This paper explores the quantitative implications of a class of endogenous growth models for cross-country income differences. These models exhibit international spillovers, no scale effects and conditional convergence, and thus they overcome some difficulties faced by the early generation of endogenous growth models. Cross-country income differences arise in the model as the result of different distortions in the accumulation of rival factors of production, the objects, and in the accumulation of nonrival factor of production, the ideas. We show that object gaps play a much larger role to explain income gaps in models with endogenous TFP than in models with exogenous TFP. We also show, using a carefully calibrated version of the model, that most of the cross-country differences in output per worker are explained by barriers to the accumulation of rival factors (physical and human capital) rather than by barriers to the accumulation of knowledge.

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"U.S. Inequality: Debt-Constraints or Incomplete Asset Markets?" Journal of Monetary Economics, March 2008                                                       

To examine the role of debt constraints and incomplete asset markets (lack of insurance markets) in explaining U.S. inequality, we run horse races between competing models. For a widely used model, we decompose inequality into its fundamental driving forces. The underlying source of inequality in all models is uninsurable idiosyncratic risk. Both debt constraints and incomplete asset markets are needed to account for inequality, but asset market incompleteness is the key friction. It better accounts for the concentration and dispersion of wealth, and is the most costly friction in terms of welfare. Tight debt constraints are important for explaining the lower tail of the wealth distribution.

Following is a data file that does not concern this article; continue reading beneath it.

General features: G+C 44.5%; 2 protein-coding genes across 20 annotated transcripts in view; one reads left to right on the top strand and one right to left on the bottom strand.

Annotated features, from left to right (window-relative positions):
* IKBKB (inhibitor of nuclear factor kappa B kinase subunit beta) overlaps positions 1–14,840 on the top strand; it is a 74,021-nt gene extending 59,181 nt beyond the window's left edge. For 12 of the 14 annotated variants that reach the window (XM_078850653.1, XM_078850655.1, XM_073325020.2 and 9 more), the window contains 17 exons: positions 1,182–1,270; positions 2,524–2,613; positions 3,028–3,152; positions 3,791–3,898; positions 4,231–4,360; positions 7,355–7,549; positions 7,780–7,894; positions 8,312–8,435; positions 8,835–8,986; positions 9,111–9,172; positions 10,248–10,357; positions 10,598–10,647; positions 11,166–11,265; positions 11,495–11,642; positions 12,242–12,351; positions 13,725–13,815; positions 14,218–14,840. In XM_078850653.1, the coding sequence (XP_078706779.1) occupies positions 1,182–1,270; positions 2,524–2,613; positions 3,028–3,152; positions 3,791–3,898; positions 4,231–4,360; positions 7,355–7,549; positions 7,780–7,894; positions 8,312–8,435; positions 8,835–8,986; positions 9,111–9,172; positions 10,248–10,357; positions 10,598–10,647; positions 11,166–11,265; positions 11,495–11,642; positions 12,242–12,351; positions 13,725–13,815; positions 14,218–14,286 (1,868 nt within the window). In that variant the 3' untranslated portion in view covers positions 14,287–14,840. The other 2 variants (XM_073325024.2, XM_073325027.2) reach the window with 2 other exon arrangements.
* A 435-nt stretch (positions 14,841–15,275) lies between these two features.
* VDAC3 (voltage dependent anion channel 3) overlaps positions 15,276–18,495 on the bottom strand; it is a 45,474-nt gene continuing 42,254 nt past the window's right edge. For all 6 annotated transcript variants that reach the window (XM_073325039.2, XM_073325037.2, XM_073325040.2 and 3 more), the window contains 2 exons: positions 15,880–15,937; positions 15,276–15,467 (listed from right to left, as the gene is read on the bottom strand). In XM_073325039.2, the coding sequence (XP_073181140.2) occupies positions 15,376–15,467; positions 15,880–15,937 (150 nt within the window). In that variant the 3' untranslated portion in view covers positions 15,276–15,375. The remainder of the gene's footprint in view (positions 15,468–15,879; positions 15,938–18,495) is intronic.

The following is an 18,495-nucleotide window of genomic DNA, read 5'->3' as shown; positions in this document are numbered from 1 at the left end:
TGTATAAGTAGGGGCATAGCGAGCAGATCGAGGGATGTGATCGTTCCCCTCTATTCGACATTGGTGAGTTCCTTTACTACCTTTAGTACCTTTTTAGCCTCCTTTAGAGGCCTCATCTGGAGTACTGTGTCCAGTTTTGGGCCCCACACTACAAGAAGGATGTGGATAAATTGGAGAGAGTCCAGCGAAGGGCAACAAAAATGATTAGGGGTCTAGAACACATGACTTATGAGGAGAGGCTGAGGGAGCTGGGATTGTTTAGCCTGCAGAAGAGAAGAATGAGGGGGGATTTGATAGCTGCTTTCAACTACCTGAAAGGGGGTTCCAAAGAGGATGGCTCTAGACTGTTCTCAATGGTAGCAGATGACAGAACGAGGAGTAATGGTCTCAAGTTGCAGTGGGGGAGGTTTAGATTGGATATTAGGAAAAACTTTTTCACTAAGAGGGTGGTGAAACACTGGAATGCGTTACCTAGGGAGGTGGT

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"A Generalized Gibrat's Law," International Economic Review, November 2008                                                       

Many economic and non-economic variables such as income, wealth, firm size, or city size often distribute Pareto in the upper tail. It is well established that Gibrat's law can explain this phenomenon, but Gibrat's law often does not hold. This note characterizes a class of processes, one that includes Gibrat's law as a special case, that can explain Pareto distributions. Of particular importance is a parsimonous generalization of Gibrat's law that allows size to affect the variance of the growth process but not its mean. This note also shows that under plausible conditions Zipf's law is equivalent to Gibrat's law.